Regulated cannabis industries are being brought to life in states across the US, each with its own unique structure. States are given the ability to create their cannabis program containing their own rules and regulations of operation in their specific state, like the Florida Medical Marijuana market for example. As a consumer, this means that purchase and possession limits may be different depending on what state we are shopping in. For companies operating in the cannabis industry, this means that standard seed-to-sale procedures change from state to state.
In Florida, the cannabis industry operates vertically. This means that medical marijuana license holders must control and execute every aspect of the chain of business from growing, packaging, and branding to selling the product in their dispensaries. This is in contrast to how other regulated states operate, like Nevada for example. In Nevada, a cannabis brand can partner with a cultivation company that grows the product, partner with another extraction company that creates oil and then sell their end product into every dispensary in Nevada. However, in Florida, all of these steps must be done by one company. They must grow and process the product, package it, and brand it, and then sell this product into their own dispensaries.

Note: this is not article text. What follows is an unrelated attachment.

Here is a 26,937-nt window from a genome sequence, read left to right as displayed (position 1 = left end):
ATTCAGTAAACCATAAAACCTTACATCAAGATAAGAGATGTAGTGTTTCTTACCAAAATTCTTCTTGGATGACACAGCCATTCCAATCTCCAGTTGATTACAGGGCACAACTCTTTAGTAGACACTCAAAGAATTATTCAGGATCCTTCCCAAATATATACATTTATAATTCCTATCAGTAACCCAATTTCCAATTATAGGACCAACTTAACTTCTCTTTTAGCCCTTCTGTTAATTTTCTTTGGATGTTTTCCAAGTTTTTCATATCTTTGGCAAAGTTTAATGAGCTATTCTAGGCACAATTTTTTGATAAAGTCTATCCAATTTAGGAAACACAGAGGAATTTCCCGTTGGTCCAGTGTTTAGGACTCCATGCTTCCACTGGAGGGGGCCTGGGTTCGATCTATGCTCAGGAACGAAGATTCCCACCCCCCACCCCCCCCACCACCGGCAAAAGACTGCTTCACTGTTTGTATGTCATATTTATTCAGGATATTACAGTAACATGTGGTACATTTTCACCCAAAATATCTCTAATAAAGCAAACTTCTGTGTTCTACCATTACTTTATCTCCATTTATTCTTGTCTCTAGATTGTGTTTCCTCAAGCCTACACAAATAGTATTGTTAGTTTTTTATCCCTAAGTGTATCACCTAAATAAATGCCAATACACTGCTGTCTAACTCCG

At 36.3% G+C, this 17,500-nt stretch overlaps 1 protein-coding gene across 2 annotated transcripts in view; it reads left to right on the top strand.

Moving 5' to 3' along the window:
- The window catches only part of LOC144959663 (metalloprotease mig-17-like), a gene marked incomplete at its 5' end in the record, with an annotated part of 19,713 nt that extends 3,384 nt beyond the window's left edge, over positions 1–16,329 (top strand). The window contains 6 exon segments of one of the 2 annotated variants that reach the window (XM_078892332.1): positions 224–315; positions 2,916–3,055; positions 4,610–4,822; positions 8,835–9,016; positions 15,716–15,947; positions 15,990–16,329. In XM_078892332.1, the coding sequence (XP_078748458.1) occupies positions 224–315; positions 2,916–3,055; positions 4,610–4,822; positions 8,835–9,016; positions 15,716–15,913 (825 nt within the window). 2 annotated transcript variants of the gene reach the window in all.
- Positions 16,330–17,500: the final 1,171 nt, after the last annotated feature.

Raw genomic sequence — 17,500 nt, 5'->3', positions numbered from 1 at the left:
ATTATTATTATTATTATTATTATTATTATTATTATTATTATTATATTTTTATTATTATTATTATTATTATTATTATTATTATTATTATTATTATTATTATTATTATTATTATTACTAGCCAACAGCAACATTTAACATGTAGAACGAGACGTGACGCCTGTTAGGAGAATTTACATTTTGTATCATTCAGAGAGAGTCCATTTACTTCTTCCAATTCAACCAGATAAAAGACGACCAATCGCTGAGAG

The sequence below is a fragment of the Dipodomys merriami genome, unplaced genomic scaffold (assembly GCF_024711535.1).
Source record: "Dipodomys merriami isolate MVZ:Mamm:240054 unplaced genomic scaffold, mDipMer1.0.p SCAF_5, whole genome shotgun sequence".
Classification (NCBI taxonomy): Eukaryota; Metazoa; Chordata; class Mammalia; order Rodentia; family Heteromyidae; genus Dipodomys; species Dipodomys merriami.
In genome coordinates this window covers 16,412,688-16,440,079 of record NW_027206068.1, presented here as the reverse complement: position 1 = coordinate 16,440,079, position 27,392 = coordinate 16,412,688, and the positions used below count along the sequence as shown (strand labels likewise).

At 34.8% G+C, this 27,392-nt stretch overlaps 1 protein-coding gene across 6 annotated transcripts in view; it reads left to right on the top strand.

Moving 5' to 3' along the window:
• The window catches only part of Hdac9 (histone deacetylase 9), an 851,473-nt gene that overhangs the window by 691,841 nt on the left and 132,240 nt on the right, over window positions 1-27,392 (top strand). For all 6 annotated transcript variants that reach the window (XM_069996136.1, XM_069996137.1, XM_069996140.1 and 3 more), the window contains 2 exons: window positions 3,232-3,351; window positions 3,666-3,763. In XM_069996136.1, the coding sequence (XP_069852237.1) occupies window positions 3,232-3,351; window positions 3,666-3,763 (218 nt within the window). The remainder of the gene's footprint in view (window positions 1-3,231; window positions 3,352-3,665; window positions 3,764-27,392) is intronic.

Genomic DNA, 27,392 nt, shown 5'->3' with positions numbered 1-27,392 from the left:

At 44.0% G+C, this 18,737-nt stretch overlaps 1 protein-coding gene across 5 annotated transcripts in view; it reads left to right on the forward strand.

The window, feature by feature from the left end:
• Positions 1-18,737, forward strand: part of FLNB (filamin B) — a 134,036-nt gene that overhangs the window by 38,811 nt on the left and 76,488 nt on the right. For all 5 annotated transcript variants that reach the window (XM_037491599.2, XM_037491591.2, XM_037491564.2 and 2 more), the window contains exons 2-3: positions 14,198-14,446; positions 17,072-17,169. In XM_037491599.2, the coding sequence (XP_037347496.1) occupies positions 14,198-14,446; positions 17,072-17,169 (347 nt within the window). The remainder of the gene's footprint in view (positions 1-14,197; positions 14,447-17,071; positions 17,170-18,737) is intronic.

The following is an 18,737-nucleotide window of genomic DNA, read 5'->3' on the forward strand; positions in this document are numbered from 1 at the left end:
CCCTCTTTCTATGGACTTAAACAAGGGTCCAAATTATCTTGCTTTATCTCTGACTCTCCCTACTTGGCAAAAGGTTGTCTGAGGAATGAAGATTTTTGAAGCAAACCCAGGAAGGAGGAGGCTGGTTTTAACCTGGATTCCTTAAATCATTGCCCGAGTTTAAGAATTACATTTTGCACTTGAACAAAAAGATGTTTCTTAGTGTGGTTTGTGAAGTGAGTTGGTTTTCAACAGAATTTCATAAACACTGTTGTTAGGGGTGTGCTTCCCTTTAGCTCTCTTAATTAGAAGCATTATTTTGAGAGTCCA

Florida company, Florigrown LLC, calls this structure unconstitutional. The company claims that enforcing vertical integration significantly reduces the amount of opportunity for people to enter the cannabis space. They argue that if there is only X amount of licenses and those licenses can only do business with themselves, it stunts the growth of a free market. Florigrown launched a legal battle against the State of Florida in hopes of amending the program. The lower courts ended up siding with Florigrown and so the case was elevated.
However, on July 1st, 2021, the Supreme Court sided with the State of Florida, saying that the current structure of the cannabis industry “is within the Legislature’s specific authority.” The court noted that the industry is thriving in Florida and therefore there is no need to disrupt how things currently operate.
While some cannabis companies agree with the Supreme Court and are relieved that their business models can move along as planned, others fear what this could mean for the future of Florida Medical Marijuana. Nikki Fried, the Florida Commissioner of Agriculture, says this could mean the industry will “remain closed-off, restricting freedom of opportunity, weakening the free market and leading to ever-higher prices for patients.”
With Florida being the third most populated state in the US, cannabis growth is inevitable. Already Florida has topped charts, bringing in more revenue than any other medical-only state and even surpassing some recreational states. The question is not whether the industry will thrive but will it be an open and level playing field for both big and small players?